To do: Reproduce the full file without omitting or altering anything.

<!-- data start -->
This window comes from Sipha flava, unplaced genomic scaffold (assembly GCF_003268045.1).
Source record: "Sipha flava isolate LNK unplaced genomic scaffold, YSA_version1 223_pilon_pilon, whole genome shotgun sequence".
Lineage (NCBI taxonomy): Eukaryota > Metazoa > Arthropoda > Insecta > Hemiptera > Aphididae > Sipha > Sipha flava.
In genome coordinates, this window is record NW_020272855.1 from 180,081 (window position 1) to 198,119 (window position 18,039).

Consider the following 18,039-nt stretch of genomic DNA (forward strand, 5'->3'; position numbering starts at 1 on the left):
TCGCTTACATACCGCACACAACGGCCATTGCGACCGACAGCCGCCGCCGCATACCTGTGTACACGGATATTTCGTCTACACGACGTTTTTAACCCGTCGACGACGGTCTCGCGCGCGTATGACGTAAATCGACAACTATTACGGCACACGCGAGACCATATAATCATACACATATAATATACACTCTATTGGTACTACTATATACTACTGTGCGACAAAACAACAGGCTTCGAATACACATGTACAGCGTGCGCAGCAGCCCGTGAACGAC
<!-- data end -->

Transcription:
This window comes from Sipha flava, unplaced genomic scaffold (assembly GCF_003268045.1).
Source record: "Sipha flava isolate LNK unplaced genomic scaffold, YSA_version1 223_pilon_pilon, whole genome shotgun sequence".
Lineage (NCBI taxonomy): Eukaryota > Metazoa > Arthropoda > Insecta > Hemiptera > Aphididae > Sipha > Sipha flava.
In genome coordinates, this window is record NW_020272855.1 from 180,081 (window position 1) to 198,119 (window position 18,039).

Consider the following 18,039-nt stretch of genomic DNA (forward strand, 5'->3'; position numbering starts at 1 on the left):
TCGCTTACATACCGCACACAACGGCCATTGCGACCGACAGCCGCCGCCGCATACCTGTGTACACGGATATTTCGTCTACACGACGTTTTTAACCCGTCGACGACGGTCTCGCGCGCGTATGACGTAAATCGACAACTATTACGGCACACGCGAGACCATATAATCATACACATATAATATACACTCTATTGGTACTACTATATACTACTGTGCGACAAAACAACAGGCTTCGAATACACATGTACAGCGTGCGCAGCAGCCCGTGAACGAC